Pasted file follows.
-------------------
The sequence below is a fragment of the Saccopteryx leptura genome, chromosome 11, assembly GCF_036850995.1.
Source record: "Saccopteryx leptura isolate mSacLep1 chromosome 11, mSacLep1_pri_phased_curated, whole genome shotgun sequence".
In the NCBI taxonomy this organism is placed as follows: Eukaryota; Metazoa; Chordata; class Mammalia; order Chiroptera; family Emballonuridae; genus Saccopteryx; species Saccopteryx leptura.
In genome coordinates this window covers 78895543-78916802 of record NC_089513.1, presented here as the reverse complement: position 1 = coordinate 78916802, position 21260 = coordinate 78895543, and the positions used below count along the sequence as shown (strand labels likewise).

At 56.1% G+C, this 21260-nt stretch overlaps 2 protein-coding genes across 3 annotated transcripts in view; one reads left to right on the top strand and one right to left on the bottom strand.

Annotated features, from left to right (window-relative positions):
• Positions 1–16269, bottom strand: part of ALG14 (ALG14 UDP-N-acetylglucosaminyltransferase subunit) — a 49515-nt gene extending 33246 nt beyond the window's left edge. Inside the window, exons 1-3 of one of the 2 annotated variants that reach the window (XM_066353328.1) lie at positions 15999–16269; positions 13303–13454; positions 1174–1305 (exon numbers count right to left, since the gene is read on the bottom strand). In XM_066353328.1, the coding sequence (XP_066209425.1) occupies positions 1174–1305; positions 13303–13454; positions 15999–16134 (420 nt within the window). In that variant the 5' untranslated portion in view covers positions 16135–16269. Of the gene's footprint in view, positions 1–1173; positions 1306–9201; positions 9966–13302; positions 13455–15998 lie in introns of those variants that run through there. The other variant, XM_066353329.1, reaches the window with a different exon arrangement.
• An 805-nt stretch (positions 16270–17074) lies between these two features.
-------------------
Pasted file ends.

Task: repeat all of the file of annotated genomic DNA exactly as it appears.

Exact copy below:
The sequence below is a fragment of the Saccopteryx leptura genome, chromosome 11, assembly GCF_036850995.1.
Source record: "Saccopteryx leptura isolate mSacLep1 chromosome 11, mSacLep1_pri_phased_curated, whole genome shotgun sequence".
In the NCBI taxonomy this organism is placed as follows: Eukaryota; Metazoa; Chordata; class Mammalia; order Chiroptera; family Emballonuridae; genus Saccopteryx; species Saccopteryx leptura.
In genome coordinates this window covers 78895543-78916802 of record NC_089513.1, presented here as the reverse complement: position 1 = coordinate 78916802, position 21260 = coordinate 78895543, and the positions used below count along the sequence as shown (strand labels likewise).

At 56.1% G+C, this 21260-nt stretch overlaps 2 protein-coding genes across 3 annotated transcripts in view; one reads left to right on the top strand and one right to left on the bottom strand.

Annotated features, from left to right (window-relative positions):
• Positions 1–16269, bottom strand: part of ALG14 (ALG14 UDP-N-acetylglucosaminyltransferase subunit) — a 49515-nt gene extending 33246 nt beyond the window's left edge. Inside the window, exons 1-3 of one of the 2 annotated variants that reach the window (XM_066353328.1) lie at positions 15999–16269; positions 13303–13454; positions 1174–1305 (exon numbers count right to left, since the gene is read on the bottom strand). In XM_066353328.1, the coding sequence (XP_066209425.1) occupies positions 1174–1305; positions 13303–13454; positions 15999–16134 (420 nt within the window). In that variant the 5' untranslated portion in view covers positions 16135–16269. Of the gene's footprint in view, positions 1–1173; positions 1306–9201; positions 9966–13302; positions 13455–15998 lie in introns of those variants that run through there. The other variant, XM_066353329.1, reaches the window with a different exon arrangement.
• An 805-nt stretch (positions 16270–17074) lies between these two features.